I had been listening to the music of the group Tin Hat, for over 10 years. Originally from San Francisco, the band’s unique brand of acoustic chamber music has always felt filmic to me: strong melodies and themes, with thoughtful, sparse instrumentation. I cut a few of their pieces into the film, along with pieces from other artists, and it became apparent that the Tin Hat cues were sticking to the film well.
“Richard was onto something,” Kevin says. “They felt right. They had warmth and some were catchy. But unlike a traditional score, they held back on playing the emotion of the scenes.”
One of the film’s producers, Albert Berger, happened to know the members of Tin Hat, and set up a call for me with a couple of them, including composer Mark Orton. Mark had scored some indie films and documentaries, and sent me a nice selection of his music to play with. I found some lovely pieces, in particular a couple from an indie film he had scored called Sweet Land. Ultimately, these became the two main themes in Nebraska.
The temp began feeling stronger and more cohesive as I introduced more Orton compositions. We screened the film a couple of times with a temp score comprised of him, Tin Hat pieces and a handful of other artists.
When Alexander decided he was taking the film to the Cannes Film Festival, he wanted (at least for that festival) to have the temp score consisting solely of Mark Orton and Tin Hat’s music. We were short on time, so Alexander and I headed up to Mark’s studio in Portland, Oregon for a few days. We went through the film with Mark, fine-tuning pieces and addressing any cues that weren’t quite nailing it. We managed to include some semi-spontaneous recording sessions, adding guitar, accordion and even a small string ensemble.
The film played really well in Cannes and, on his return to LA, Alexander made the decision to go with Mark’s music for the final film score. Up to this point, the intention was to replace the temp with originally scored material. As Kevin notes, “Alexander knew he had found the sound of the film.”
As well as being an outstanding composer and multi-instrumentalist, Mark is also an accomplished engineer, and was able to provide stems or original multi-tracks for all of his music, including some of the older Tin Hat Trio recordings. That gave me a lot more creative flexibility. I was able to move elements around and try things that normally wouldn’t be possible — an accordion line slowed down for a more delicate entry, or a piece deconstructed and slowed for the reprise of a theme. Luckily, he was very enthusiastic about my experimenting with his music, and supplied any new elements I needed. It was a really collaborative process.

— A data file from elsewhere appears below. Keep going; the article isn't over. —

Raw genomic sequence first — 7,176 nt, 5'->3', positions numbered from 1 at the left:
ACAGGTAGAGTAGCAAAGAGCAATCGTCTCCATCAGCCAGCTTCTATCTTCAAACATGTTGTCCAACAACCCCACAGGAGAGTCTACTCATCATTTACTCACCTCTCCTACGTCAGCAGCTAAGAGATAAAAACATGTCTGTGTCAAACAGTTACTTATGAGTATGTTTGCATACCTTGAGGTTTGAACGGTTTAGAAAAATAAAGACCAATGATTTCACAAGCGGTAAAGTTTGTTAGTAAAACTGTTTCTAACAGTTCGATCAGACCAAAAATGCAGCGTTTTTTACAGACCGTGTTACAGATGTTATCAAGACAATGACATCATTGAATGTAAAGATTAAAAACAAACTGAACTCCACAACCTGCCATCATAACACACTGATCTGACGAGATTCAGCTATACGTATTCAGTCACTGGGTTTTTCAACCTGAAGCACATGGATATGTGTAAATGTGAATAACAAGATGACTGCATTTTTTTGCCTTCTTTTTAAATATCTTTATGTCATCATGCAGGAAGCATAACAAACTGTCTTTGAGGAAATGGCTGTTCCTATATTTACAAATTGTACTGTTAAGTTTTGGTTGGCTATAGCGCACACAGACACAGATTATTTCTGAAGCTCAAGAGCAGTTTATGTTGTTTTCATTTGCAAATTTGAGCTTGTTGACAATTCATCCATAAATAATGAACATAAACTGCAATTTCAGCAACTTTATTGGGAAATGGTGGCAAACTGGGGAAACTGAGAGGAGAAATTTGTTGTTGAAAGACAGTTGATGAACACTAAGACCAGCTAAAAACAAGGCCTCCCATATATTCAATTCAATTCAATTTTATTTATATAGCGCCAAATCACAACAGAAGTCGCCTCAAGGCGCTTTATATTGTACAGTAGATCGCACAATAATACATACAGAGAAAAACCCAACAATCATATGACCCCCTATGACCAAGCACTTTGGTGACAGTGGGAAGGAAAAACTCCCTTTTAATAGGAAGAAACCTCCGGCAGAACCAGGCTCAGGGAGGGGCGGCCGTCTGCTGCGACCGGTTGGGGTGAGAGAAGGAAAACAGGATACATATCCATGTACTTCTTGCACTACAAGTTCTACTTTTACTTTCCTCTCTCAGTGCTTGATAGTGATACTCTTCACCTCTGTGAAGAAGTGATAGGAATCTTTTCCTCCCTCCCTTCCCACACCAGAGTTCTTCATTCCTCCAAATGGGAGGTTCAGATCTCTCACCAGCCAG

Working toward the final score, we determined we would need an additional recording session in LA, so that Alexander, with his busy, end-of-post schedule, could be on hand. Mark had originally written a piece on piano for the scene where Bruce Dern’s character visits his decrepit childhood home, and sent a few versions, but it wasn’t feeling quite right.
We were looking for a particular quality of sound for the piece: a piano with just the right character. I looked around Los Angeles for an early 1900s Steinway that might have that sound. We found a few, plus a couple of old uprights, and managed to get them over to the Eastwood Scoring Stage at Warner Bros., with the help of contractor Peter Rotter. We ended up using a 1909 Steinway D, which sounded lovely, albeit very creaky and dusty — and the new cue worked beautifully. There is such a sense of relief when that one, last elusive cue finally finds its place in a movie!
“It’s the perfect score for the film,” confirms Kevin. “It doesn’t comment on the drama or the comedy. It doesn’t force emotion or indicate to audiences how they’re supposed to feel. In a strange way, it almost plays independently from the film, and yet it feels so right in the world of the movie. Richard found the sound of the movie, and then nurtured that along until we had a complete, distinctive score.”
The film was mixed by Patrick Cyccone, a longtime alumnus who has mixed Alexander’s films since Election. Patrick has a wonderful feel for music and is a true collaborator. He did an outstanding job, along with our excellent sound supervisor, Frank Gaeta, who has also been part of the team for years.
Alexander constantly encourages those around him to be creative, something that results in getting the very best from his team. Kevin, the über-talented editor, is gracious and fantastic to work with. Mindy Elliot, Kevin’s first assistant, is also a major creative talent. She’s the person behind the curtain and runs a tight but very relaxed ship. And, most importantly, Alexander, one of the great directors, is a thoughtful, funny and generous man. It’s a wonderful environment to work in.
The opportunity to adapt a great temp score into a successful final score is a music editor’s fantasy. Again, on Nebraska, Alexander credited me as the film’s Executive Music Producer. I am truly grateful and extremely proud to have been part of this very special film — and part of his creative team.
The Soundtrack Album
Mark had asked me to produce the soundtrack CD, and I jumped at the opportunity; it had been a thrill to work with him on Nebraska. As there had been some musical repetition needed for thematic through-lines, and some cues were abridged to work in the context of the film, we decided to expand on some of the pieces for the CD, to make for a more listenable disc.
I did some re-arrangement sketches in Pro Tools, and went up to Mark’s studio for a few days to figure out what needed to be re-worked and how we would achieve it. A month later, I returned for the recording and mix sessions with Mark. This recording is the first time in years that the original Tin Hat Trio line-up has played together, and we captured some fantastic performances.
Mark and I are both extremely happy with the resulting “Nebraska” soundtrack CD (on Milan Records). It seems fitting that the album is also being released on vinyl, given the throwback nature of this black-and-white film.